Monday, May 9, 2011


Today the phone rang with my wakeup call (actually it was room service) in the middle of a dream.

Obviously, the first thing I did when I woke was look at the curtains to see what the weather outside is doing. It is pitch black out, so I am still clueless as to whether I will see ANTARCTICA TODAY OR not. It has been on my mind ever since I heard the South African woman on the Dawn speaking about it on that cruise, which is why I booked this one, as well as to see Falklands, Montevideo, Valparaiso.

Time just turned 0400 on my watch, making it 0600 locally. The meeting time in the stardust window, and it is chilly but a 737 has heat. Still torn between wearing the good slacks and wingtips or jeans and sandles. Wearing a cashmere turtleneck and prolly the Ireland sweater and bringing the Chile jacket. Filled out the Chile food etc card, so I better leave my goodies at home. Cookies came from room service. Changed the gps batteries. I finished all four cookies before we were on the bus, which rolled at 0811.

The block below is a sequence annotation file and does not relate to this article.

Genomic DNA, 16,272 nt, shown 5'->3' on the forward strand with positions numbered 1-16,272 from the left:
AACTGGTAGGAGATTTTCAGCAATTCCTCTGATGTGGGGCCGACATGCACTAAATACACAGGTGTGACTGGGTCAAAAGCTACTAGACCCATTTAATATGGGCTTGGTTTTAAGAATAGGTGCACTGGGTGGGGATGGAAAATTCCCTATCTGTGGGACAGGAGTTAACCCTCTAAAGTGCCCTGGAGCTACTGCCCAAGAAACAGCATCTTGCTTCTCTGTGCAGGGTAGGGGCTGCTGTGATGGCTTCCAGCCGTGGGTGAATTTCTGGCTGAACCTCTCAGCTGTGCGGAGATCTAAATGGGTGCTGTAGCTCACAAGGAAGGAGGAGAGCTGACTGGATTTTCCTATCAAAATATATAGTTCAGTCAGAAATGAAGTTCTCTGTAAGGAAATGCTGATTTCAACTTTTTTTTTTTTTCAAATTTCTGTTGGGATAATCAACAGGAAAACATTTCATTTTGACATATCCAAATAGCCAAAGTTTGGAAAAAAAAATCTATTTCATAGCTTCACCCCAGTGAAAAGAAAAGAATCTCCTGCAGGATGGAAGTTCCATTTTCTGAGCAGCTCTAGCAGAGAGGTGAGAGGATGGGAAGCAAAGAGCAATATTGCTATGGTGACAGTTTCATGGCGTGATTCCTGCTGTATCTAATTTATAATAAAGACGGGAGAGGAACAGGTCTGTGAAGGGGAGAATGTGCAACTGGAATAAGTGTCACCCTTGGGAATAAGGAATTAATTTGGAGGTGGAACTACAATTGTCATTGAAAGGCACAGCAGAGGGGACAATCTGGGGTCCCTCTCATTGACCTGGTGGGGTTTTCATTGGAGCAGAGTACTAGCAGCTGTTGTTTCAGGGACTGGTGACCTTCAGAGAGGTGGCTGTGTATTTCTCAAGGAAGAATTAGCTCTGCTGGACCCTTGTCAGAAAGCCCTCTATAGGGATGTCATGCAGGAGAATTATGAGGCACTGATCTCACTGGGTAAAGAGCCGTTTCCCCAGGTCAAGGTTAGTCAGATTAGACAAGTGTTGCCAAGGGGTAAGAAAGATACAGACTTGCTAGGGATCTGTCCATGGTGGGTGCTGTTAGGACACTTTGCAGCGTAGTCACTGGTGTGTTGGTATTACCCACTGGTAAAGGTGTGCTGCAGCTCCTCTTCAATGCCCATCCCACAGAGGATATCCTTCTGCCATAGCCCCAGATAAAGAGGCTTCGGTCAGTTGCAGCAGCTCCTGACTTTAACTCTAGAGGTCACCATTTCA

Onto the deck to try for a fix, stop the gps timer at the correct time, watched the linesmen making her fast rather than casting off for a change, and, getting only one satellite, back to the cabin where the decision was made (partly based on the champagne issue) to go with the dress slacks and good shoes.

Sat way down in front in the Stardust Lounge in opposition to my usual habit of being in very back so I can leave anytime. There was a slide show which I wanted to see. The guide was named Betty, Chilean, a Doctor, spoke unaccented and idiomatic English and was enthusiastic about her penguins and less so about the birds. She began the talk however with a disclaimer that we still were in the go/no-go mode and would be remain so right up till it was time to board the aircraft, so the tension remained throughout, and watching the seals and penguins, one could only wonder whether we would see them or not. I suppose it was necessary, but it was not nice.